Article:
Purpose: To explore the prognostic effect of microscopic marginal status after surgery for extremity soft tissue sarcomas. Patients and Methods: We analyzed 911 consecutive patients surgically treated throughout a 20-year span at a single referral center. Six hundred forty-two were first seen with a primary tumor, and 269, with a locally recurrent tumor. All patients underwent macroscopically complete resection. Microscopic marginal status was negative (tumor size > 1 mm) in 748 patients and positive (≤ 1 mm) in 163 patients. Median follow-up was 107 months. Results: Patients with primary disease had a lower disease-specific mortality in comparison to those first examined for recurrence (25% v 37%, respectively, at 10 years). Size, malignancy grade, depth, histotype, and local recurrence had a statistically significant prognostic effect at multivariable analysis, while microscopically positive surgical margins had not, though a trend in favor of negative margins was observed. However, an extra risk was observed for patients with positive margins after 3 to 5 years (hazard ratio, 1.8 after 5 years v 0.8 before 5 years). In patients treated for a local recurrence, the prognostic impact of positive margins was higher (hazard ratio, 1.6). Conclusion: Positive surgical margins had a weak adverse prognostic effect, which was more pronounced for those patients escaping an early relapse. This would seem to justify a policy of surgical adequacy in adult soft tissue sarcomas, though clinical decision making in borderline presentations for conservative surgery might be reasonably flexible and shared with the patient. Once a local relapse has occurred, the impact of local treatments seems more critical.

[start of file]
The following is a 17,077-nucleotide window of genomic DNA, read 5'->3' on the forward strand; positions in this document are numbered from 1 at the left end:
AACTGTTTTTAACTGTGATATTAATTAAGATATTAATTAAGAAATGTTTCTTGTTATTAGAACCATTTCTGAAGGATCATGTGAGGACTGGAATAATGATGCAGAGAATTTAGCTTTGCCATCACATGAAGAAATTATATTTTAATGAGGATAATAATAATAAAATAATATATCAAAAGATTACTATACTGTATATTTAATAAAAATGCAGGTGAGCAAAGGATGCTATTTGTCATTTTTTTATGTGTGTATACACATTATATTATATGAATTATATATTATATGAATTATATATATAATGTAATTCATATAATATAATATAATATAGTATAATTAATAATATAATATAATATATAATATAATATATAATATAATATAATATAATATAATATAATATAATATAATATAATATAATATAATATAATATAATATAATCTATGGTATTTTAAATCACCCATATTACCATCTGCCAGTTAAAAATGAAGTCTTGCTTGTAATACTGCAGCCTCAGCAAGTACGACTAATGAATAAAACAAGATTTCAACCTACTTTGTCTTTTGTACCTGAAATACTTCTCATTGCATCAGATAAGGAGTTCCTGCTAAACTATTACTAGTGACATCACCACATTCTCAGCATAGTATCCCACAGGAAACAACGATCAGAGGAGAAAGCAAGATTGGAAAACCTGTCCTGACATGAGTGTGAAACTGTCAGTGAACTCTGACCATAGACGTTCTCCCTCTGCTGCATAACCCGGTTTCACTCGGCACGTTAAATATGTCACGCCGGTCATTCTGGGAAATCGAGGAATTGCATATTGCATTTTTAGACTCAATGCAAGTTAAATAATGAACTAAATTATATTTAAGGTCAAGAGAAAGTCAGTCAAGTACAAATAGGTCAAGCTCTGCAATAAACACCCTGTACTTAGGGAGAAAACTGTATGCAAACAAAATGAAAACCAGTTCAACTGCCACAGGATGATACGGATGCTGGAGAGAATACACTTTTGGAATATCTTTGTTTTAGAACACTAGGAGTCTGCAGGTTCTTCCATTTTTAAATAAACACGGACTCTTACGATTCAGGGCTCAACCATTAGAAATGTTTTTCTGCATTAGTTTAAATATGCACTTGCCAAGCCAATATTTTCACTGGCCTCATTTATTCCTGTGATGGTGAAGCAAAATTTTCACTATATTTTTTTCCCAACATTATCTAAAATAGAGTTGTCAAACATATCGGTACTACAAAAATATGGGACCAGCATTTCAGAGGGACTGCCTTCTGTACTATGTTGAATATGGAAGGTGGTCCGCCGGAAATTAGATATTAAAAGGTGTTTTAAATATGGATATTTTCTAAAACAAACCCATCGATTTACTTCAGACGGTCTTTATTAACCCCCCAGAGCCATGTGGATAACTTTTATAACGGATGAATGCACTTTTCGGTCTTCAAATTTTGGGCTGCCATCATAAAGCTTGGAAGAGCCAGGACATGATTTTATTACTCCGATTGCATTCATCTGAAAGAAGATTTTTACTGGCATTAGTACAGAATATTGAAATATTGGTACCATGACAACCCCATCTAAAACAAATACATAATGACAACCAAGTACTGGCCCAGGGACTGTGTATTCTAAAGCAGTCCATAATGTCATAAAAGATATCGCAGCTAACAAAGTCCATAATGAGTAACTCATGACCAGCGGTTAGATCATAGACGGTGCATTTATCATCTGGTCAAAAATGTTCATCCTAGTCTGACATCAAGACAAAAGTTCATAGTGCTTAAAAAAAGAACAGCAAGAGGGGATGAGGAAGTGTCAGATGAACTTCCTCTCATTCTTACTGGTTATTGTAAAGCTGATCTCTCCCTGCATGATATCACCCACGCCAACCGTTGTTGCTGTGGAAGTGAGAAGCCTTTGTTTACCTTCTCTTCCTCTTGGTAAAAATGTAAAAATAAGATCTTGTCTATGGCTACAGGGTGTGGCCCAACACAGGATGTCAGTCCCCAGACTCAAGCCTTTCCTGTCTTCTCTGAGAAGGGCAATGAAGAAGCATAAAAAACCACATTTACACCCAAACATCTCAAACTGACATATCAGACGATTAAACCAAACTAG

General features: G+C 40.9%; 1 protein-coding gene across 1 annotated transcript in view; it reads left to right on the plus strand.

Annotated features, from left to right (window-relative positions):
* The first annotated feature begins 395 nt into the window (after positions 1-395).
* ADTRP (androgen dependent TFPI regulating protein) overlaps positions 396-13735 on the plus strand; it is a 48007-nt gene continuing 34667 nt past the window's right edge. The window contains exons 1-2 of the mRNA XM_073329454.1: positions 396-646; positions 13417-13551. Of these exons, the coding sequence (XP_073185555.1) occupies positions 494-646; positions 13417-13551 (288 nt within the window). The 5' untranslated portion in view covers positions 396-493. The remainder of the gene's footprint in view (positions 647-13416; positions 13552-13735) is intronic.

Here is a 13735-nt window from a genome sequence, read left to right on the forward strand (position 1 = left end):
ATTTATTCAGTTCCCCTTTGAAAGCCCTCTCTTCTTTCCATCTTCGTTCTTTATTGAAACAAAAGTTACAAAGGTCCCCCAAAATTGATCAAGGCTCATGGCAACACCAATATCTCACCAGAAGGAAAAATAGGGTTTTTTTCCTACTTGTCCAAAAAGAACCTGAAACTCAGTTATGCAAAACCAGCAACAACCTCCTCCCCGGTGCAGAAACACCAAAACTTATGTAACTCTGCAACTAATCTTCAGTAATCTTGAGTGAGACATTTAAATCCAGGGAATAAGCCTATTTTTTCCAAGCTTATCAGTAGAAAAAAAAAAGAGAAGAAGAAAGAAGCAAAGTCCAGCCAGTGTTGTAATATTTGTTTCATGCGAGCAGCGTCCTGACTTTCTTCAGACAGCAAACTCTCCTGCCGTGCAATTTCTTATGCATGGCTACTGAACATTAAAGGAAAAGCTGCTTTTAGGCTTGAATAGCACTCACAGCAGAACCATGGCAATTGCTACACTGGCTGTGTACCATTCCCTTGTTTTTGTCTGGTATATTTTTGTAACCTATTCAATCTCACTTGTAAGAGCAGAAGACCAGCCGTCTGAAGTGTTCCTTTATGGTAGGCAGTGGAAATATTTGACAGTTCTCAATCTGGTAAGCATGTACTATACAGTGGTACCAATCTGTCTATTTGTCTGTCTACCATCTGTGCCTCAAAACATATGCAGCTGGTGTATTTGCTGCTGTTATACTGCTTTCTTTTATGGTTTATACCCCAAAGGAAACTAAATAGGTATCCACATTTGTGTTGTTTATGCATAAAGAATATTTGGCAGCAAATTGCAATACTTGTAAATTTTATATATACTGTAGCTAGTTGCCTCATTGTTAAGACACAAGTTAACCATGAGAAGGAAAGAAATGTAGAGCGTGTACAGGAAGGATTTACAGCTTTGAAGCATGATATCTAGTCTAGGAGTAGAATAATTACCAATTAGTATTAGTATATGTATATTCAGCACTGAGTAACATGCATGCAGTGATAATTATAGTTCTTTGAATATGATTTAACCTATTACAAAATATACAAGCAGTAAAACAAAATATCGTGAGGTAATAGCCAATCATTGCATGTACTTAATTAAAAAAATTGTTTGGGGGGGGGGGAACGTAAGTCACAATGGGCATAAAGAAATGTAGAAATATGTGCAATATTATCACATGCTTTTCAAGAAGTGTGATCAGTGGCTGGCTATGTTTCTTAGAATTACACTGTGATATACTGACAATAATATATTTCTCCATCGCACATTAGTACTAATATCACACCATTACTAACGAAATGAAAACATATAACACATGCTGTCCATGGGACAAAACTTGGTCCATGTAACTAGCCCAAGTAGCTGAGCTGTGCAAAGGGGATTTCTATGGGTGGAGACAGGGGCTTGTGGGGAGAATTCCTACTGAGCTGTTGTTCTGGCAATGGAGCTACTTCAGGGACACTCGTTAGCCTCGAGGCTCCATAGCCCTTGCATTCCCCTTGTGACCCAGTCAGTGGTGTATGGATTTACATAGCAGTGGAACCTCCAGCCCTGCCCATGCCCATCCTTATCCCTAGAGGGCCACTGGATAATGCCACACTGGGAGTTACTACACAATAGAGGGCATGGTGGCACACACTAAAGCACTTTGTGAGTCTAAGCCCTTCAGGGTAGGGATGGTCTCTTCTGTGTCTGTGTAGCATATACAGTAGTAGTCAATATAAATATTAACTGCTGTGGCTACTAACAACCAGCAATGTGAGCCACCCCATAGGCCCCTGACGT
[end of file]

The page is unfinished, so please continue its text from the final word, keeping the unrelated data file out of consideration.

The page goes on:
ASJC Scopus subject areas
- Cancer Research